The Web Comes of Age – DIBI Keynote Address by Jeffrey Zeldman
Touch-based App Design for Toddlers
As always, Luke Wroblewski nails it:
When kids interact with software they explore and engage with anything that looks interesting. Especially if it looks like content. Graphical user interface components don’t.
Consider the example of Dr. Seuss’s ABC book on the iPad. The intro screen uses colorful blobs to bring attention to large hit targets. But tap on one of these elements and up pops a standard modal menu asking you to select from one of three options. Modal menu dialogs and kids don’t mix.
More at lukew.com.
My other iPad is a Kindle
The new Kindle has a lot going for it. It’s inexpensive compared to a full-featured tablet computer like the iPad; you can slip it in your back pocket, where it’s more comfortable than an old-style paperback; and it includes a Webkit browser. This last point is where folks like us start to give a hoot, whether we’re fans of epub reading or not.
The flavor of Kindle’s browser concerns us because it affords us the ability to optimize the mobile viewing experience with a single line of markup. You can see this in action in the photo at the head of this article (published and discussed on Flickr).
I made no tweaks for Kindle per se; the Kindle is simply responding to a line of markup I’ve been putting into my web pages since 2007—namely, the viewport meta element, which controls the width of the viewport, thus enabling mobile devices with a limited number of pixels to focus all available pixels on your site’s core content (instead of, for instance, wasting part of the small screen on a background color, image, or gradient). The technique is as simple as web design gets:
meta name="viewport" content="width=770"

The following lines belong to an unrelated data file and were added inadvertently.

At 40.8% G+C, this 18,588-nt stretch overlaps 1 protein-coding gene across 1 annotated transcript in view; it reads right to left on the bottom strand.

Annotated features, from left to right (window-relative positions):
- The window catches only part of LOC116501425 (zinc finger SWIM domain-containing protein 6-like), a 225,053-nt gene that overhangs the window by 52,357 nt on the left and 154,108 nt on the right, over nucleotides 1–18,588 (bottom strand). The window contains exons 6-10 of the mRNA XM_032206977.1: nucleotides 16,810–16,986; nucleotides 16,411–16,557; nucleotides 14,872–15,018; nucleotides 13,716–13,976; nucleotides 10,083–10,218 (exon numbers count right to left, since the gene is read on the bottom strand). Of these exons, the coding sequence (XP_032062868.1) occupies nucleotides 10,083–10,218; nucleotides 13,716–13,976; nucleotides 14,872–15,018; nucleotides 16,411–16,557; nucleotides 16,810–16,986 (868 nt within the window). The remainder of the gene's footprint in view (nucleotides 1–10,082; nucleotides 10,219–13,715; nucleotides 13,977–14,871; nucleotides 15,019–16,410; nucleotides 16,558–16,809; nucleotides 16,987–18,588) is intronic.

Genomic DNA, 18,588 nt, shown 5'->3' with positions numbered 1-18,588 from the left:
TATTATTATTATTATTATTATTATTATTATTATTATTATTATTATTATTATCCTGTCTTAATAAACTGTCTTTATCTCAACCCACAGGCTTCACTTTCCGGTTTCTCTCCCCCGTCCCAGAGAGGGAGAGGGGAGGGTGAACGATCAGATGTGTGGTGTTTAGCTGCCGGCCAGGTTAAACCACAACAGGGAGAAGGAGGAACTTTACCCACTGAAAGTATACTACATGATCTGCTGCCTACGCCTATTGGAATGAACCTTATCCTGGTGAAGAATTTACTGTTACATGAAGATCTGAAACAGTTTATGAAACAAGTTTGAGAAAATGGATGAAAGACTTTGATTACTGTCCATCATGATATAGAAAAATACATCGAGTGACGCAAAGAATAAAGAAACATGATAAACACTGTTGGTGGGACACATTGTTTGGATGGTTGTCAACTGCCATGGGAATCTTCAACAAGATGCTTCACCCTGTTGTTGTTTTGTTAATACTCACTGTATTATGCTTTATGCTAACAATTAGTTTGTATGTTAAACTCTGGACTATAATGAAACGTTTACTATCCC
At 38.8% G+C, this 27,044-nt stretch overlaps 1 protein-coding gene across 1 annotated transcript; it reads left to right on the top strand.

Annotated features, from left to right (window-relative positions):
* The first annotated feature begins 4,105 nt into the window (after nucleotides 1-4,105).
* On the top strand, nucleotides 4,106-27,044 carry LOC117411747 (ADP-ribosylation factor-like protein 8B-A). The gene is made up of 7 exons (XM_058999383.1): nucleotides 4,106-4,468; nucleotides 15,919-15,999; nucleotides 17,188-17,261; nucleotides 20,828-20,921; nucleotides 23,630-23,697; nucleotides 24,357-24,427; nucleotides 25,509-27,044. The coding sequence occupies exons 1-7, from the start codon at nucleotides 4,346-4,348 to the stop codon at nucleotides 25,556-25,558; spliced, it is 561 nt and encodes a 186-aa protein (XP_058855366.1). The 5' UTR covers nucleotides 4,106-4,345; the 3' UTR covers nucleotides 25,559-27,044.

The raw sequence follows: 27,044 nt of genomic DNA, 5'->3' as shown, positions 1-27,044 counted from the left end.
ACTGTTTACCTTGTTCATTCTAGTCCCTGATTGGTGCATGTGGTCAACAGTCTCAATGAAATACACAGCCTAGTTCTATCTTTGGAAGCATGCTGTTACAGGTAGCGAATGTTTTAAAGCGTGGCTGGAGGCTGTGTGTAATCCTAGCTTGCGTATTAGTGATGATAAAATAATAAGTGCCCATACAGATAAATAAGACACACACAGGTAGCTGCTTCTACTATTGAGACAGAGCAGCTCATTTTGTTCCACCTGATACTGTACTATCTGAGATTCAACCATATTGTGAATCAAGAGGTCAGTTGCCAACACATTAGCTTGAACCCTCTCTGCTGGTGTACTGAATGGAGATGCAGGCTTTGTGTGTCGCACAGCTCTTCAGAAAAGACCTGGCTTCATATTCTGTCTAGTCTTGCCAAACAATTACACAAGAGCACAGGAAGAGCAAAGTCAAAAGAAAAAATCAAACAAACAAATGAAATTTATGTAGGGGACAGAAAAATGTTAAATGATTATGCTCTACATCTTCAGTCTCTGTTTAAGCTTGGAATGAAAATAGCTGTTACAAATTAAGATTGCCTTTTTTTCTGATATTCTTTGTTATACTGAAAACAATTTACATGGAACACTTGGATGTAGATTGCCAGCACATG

(Obviously, the value of “width” should be adjusted to match your site’s layout.)
I learned this little trick from Craig Hockenberry’s Put Your Content in My Pocket (A List Apart, August 28, 2007), which I naturally recommend to any designer who hasn’t seen it.
Filed under: A List Apart, Accessibility, Amazon, Apple, art direction, Authoring, Best practices, books, Browsers, Code, Compatibility, Design, E-Books, Formats, HTML, industry, Layout, Site Optimization, The Essentials, Touchscreen, Web Design, Web Design History, Web Standards, webkit, zeldman.com
More Mod on the Digital Book
LAST MONTH, he wowed us with Books in the Age of the iPad, a call to make digital books as beautiful as printed ones. This month, Craig Mod is back with Embracing the Digital Book, an article (or blog post if you must) that begins as a critique of iBooks and Kindle and moves on to discuss the e-reader of our dreams, complete with reasoned social features:
I’m excited about digital books for a number of reasons. Their proclivity towards multimedia is not one of them. I’m excited about digital books for their meta potential. The illumination of, in the words of Richard Nash, that commonality between two people who have read the same book.
We need to step back for a moment and stop acting purely on style. There is no style store. Retire those half-realized metaphors while they’re still young.
Instead, let’s focus on the fundamentals. Improve e-reader typography and page balance. Integrate well considered networked (social) features. Respect the rights of the reader and then — only then — will we be in a position to further explore our new canvas.
Filed under: Authoring, books, Community, Compatibility, content, Design, development, E-Books, editorial, ipad, iphone, Kindle, Layout, Publications, Publishing, Tools, Touchscreen, type, Typography, webfonts
Touch Gesture Reference Guide
The Touch Gesture Reference Guide is a unique set of resources for software designers and developers working on touch-based user interfaces including iPhone, Windows 7, Windows Phone 7, Android, and more.
The guide contains an overview of the core gestures used for most touch commands. It tells how to use these gestures to support major user actions; provides visual representations of each gesture to use in design documentation and deliverables; and additionally provides an outline of how popular software platforms support core touch gestures. All in seven pretty PDF pages. It was conceived, researched, illustrated, and designed by Craig Villamor, Dan Willis, Luke Wroblewski, and Jennifer Rhim (document design).
Platform support information comes from the following sources:
- iPhone OS: Phone Human Interface Guidelines
- Windows Phone 7: Windows Phone UI Design and Interaction Guide
- WebOS: User Interface Guidelines
- Android: User Interface Guidelines
- Windows 7: Windows Touch Gestures Overview
- Wacom Bamboo: With Bamboo, Wacom introduces nine key gestures.
- GestureWorks (Flash): Established Multitouch Gesture Support
- Microsoft Surface: Microsoft Surface User Experience Guidelines